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Perhaps you can shed some light on this topic for me. I've recently researched the topic of boiling off alcohol while cooking--specifically how long one needs to simmer alcohol to boil it off.

I'd come across a couple of sites which showed tables of simmering times and percentage of alcohol remaining. Since I am a math-head, I noticed that something didn't quite jive in the tables I was viewing.

I thought to ask a chemistry expert to see if there is something unusual going on chemically to explain these inconsistent values in the tables.

I don't want to make this a novel, so I will use only a few entries in the tables to illustrate my point.

Simmering time Alcohol remaining

15 minutes 40%

30 minutes 35%

2 hours 10%

So what the table suggests is that if you simmer a solution containing alcohol, after the first 15 minutes, you will have 40% of the original amount of alcohol in the solution. If you simmer for an additional 15 minutes (total of 30 minutes) you will have 35% of the original amount of alcohol left in the solution.

So, (according to the table) if I have a solution which originally contains 100 ml of alcohol in the solution, and I simmer it for 15 minutes, I will have 40 ml of alcohol left in the solution. Then if I simmer it another 15 minutes (30 minutes total), I will have 35 ml of alcohol remaining in the solution.

However, If I start with a solution containing 40 ml of alcohol in the solution (let's say it's the solution from above after the first 15 minutes), and I simmer it for 15 minutes, I will be left with 16 ml of alcohol in the solution (again, according to the table). You can see my dilemma; 16 ml does NOT equal 35 ml. The math doesn't work.

I am wondering about the nature in which they'd come up with these values or the methodology they used in their experiments.

Can you help me to understand what is going on here?

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closed as too broad by Mithoron, Karl, aventurin, Tyberius, Todd Minehardt May 1 '18 at 23:49

Please edit the question to limit it to a specific problem with enough detail to identify an adequate answer. Avoid asking multiple distinct questions at once. See the How to Ask page for help clarifying this question. If this question can be reworded to fit the rules in the help center, please edit the question.

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    $\begingroup$ (Who deletes my comments here?) @Bob: After half an hour of boiling, your sauce is not the same as it was when you started cooking. It wouldn't even work for water, because the numbers depend on the original absolute concentration. Also: Lid or no lid? Heating power? Stirring? Amount of fat in your sauce? Humidity of surrounding air? Those numbers you found in some book are just arbitrary, anecdotal, unscientific nonsense, unless they were accompanied by some lenghty, good explanation, but then you wouldn't be asking here. Being good in math, you suspected sth is wrong here, and you're right $\endgroup$ – Karl May 1 '18 at 15:26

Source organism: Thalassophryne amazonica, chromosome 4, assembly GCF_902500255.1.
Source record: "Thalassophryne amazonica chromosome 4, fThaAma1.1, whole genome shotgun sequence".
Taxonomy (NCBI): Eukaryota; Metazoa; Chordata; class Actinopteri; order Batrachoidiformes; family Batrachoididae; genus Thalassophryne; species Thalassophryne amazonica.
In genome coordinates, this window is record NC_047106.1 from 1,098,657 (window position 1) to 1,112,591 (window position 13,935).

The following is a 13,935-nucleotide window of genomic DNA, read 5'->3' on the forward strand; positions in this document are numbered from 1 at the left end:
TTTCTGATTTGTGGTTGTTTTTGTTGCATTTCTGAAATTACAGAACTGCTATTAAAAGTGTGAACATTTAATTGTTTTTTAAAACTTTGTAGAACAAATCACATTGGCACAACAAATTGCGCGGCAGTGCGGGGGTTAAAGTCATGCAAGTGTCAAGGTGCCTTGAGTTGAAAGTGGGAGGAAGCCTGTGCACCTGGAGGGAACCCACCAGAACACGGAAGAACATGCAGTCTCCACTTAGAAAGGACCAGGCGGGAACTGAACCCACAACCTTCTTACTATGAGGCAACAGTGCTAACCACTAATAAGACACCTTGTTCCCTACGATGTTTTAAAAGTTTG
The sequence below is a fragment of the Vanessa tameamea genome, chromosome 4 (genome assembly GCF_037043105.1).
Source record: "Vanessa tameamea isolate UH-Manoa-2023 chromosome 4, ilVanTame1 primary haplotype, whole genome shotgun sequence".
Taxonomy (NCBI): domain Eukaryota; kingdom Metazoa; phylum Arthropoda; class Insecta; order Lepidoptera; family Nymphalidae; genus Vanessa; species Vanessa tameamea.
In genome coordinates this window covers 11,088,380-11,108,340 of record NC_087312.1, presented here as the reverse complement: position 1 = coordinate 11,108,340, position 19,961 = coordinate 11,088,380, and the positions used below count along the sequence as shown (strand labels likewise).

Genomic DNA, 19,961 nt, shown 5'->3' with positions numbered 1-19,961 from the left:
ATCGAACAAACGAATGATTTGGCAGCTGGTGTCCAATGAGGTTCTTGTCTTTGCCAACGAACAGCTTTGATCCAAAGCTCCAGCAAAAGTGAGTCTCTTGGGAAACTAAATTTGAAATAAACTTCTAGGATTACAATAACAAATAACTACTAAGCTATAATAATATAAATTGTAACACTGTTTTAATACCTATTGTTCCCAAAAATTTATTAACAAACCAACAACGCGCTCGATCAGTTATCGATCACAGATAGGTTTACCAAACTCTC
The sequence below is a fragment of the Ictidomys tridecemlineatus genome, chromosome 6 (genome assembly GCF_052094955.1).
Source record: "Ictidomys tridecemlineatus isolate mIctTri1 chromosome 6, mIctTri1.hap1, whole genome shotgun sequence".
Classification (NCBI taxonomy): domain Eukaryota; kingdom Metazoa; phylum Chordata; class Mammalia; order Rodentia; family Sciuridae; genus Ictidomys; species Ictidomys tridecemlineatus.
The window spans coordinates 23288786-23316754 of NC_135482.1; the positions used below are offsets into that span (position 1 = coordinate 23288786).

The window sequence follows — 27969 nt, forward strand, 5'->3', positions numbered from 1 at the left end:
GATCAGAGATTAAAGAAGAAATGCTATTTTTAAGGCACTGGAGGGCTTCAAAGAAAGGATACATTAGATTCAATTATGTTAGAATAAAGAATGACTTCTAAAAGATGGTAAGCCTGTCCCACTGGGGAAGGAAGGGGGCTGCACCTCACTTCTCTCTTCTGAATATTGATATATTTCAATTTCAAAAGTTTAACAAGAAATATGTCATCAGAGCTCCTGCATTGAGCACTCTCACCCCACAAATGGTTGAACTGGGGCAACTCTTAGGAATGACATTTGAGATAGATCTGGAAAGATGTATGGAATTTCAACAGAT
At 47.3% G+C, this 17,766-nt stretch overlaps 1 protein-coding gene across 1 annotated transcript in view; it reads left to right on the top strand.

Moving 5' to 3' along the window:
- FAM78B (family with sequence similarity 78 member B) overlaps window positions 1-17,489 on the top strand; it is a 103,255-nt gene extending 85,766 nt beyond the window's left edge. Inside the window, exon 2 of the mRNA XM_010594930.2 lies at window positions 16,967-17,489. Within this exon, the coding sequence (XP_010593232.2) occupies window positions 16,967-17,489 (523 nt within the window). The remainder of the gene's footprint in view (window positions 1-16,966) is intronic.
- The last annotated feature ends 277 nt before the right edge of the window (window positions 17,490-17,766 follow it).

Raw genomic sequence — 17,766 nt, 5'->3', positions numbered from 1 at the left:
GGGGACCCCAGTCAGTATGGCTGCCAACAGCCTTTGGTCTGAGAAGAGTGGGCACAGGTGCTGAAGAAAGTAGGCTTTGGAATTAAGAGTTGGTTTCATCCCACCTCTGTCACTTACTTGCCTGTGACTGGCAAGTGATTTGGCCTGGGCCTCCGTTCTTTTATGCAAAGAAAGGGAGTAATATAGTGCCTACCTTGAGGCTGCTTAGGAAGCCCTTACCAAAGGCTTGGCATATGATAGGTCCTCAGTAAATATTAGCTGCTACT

• $\begingroup$ Thank you for your response Karl. I appreciate your time and efforts. $\endgroup$ – Bob May 1 '18 at 18:07
  • $\begingroup$ Let's say, for the sake of argument, that there is no lid, 50% relative humidity, 25% fat content, 210 square cm surface area, and just enough heat to simmer, starting concentration of 10% alcohol. How would I determine the rate at which the alcohol is evaporating at various times throughout the process? $\endgroup$ – Bob May 1 '18 at 18:11
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    $\begingroup$ By measuring it. :-| $\endgroup$ – Karl May 1 '18 at 20:03
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The original source of the data is Alcohol retention in food preparation Journal of the American Dietetic Association vol. 92, April 1992, pages 486-488.

After 2.5 hours of simmering at 85 degrees C, pot roast Milano still retained 4-6% of the original alcohol content.

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    $\begingroup$ ... and orange chicken burgundy contained 0.07% if cooked in a 12" pan, and 0.4% in a 10" pan. A nice example of cargo cult science, at least they didn't suppress that particulary obvious piece of evidence. :-D $\endgroup$ – Karl May 1 '18 at 20:28

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